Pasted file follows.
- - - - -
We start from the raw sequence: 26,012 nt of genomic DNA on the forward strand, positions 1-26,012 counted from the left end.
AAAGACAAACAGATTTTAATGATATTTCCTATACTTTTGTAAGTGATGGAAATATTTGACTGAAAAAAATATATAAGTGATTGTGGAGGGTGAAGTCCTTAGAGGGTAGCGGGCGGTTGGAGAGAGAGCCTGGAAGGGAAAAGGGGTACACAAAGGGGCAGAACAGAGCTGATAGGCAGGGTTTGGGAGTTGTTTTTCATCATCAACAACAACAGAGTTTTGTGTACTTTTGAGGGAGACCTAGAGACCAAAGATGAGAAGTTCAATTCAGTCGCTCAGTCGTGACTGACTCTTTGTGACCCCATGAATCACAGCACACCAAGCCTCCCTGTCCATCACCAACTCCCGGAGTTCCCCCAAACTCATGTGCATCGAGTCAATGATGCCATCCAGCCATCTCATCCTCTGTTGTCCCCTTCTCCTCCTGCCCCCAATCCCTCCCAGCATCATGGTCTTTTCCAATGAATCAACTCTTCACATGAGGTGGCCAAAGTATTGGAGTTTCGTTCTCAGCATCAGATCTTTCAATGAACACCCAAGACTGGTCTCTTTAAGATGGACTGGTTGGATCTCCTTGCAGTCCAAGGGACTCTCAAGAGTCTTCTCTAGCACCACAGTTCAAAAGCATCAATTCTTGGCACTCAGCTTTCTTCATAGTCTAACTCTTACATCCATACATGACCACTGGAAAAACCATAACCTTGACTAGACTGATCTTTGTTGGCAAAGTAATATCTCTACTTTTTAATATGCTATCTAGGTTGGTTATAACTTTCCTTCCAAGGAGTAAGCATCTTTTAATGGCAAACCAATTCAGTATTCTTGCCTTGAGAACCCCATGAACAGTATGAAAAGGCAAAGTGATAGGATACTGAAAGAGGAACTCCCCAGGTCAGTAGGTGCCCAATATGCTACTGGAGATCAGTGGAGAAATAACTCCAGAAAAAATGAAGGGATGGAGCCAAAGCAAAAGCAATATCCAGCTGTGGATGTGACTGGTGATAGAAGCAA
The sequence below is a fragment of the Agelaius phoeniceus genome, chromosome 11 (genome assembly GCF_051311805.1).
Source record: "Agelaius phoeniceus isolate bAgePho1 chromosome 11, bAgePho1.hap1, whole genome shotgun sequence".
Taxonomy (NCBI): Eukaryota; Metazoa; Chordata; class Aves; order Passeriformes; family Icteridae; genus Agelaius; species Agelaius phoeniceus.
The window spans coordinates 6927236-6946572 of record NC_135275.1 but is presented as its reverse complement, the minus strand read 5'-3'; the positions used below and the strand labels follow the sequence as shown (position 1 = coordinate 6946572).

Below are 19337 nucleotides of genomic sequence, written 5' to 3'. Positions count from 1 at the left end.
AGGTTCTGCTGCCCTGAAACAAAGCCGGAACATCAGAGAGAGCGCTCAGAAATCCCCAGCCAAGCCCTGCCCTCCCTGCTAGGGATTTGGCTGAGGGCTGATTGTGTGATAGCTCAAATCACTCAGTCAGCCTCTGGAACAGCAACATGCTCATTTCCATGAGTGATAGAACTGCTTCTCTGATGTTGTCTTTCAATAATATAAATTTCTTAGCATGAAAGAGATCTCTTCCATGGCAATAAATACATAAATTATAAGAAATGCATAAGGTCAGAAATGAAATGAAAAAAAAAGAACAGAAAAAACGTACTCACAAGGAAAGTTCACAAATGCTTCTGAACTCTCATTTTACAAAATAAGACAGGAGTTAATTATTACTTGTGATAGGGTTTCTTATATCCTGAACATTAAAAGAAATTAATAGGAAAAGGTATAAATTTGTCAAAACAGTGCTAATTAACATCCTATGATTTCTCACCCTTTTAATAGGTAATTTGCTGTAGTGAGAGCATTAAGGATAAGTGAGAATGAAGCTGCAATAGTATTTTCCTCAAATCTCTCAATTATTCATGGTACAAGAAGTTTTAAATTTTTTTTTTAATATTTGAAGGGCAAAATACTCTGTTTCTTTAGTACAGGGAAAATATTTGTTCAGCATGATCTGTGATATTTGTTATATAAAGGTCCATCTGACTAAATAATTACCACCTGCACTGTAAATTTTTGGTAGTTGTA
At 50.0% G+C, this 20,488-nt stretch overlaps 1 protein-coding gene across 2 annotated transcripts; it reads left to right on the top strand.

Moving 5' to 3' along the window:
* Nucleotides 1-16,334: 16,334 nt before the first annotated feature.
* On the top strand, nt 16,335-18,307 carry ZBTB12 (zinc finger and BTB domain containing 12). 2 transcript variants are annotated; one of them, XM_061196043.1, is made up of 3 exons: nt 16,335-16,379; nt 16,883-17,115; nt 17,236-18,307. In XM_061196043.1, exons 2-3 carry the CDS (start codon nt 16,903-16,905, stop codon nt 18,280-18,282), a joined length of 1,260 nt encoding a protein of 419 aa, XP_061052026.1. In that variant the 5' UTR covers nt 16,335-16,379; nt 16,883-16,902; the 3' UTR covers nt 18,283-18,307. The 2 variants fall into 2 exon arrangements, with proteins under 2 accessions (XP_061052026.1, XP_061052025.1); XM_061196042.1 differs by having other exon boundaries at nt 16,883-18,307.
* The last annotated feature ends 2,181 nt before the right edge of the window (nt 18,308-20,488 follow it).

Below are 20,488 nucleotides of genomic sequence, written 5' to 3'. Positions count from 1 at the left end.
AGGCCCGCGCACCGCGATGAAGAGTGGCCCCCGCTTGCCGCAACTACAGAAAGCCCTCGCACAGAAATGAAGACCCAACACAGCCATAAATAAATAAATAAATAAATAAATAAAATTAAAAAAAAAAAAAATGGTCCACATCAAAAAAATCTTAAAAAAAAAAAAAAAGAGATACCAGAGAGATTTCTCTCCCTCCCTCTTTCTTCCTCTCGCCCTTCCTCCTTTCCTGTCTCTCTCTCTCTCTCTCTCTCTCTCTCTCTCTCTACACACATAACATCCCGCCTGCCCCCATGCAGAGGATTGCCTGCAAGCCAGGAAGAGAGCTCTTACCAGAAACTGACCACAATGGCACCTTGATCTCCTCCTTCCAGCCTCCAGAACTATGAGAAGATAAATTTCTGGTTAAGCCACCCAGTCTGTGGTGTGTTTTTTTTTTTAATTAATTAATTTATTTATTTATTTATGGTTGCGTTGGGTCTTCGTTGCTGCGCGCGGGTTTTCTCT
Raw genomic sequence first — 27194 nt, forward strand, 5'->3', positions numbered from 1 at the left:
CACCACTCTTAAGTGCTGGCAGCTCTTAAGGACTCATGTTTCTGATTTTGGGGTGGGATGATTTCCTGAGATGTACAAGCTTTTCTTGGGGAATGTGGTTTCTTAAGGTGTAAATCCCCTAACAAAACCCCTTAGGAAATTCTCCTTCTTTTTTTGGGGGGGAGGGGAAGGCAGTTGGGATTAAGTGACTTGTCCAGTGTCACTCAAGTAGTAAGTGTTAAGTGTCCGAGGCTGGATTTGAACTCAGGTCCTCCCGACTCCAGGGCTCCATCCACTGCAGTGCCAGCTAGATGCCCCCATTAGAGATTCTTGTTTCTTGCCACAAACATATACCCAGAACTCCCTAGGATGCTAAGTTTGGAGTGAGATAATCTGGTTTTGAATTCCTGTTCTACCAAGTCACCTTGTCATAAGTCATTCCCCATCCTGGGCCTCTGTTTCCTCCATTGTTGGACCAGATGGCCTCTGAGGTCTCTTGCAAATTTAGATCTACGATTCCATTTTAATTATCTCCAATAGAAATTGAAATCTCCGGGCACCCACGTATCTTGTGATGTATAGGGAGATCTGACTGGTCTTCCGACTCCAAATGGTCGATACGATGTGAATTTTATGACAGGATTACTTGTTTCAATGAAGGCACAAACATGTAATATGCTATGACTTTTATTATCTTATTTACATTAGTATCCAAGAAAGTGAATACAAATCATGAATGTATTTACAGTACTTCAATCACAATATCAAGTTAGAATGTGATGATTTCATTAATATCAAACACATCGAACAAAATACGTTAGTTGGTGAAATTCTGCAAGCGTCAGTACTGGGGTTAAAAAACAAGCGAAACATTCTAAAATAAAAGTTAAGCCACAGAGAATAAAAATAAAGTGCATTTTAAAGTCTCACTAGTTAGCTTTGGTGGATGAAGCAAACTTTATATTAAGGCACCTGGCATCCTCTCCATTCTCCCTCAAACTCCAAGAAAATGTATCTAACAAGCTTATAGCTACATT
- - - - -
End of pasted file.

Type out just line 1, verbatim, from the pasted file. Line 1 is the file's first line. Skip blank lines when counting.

We start from the raw sequence: 26,012 nt of genomic DNA on the forward strand, positions 1-26,012 counted from the left end.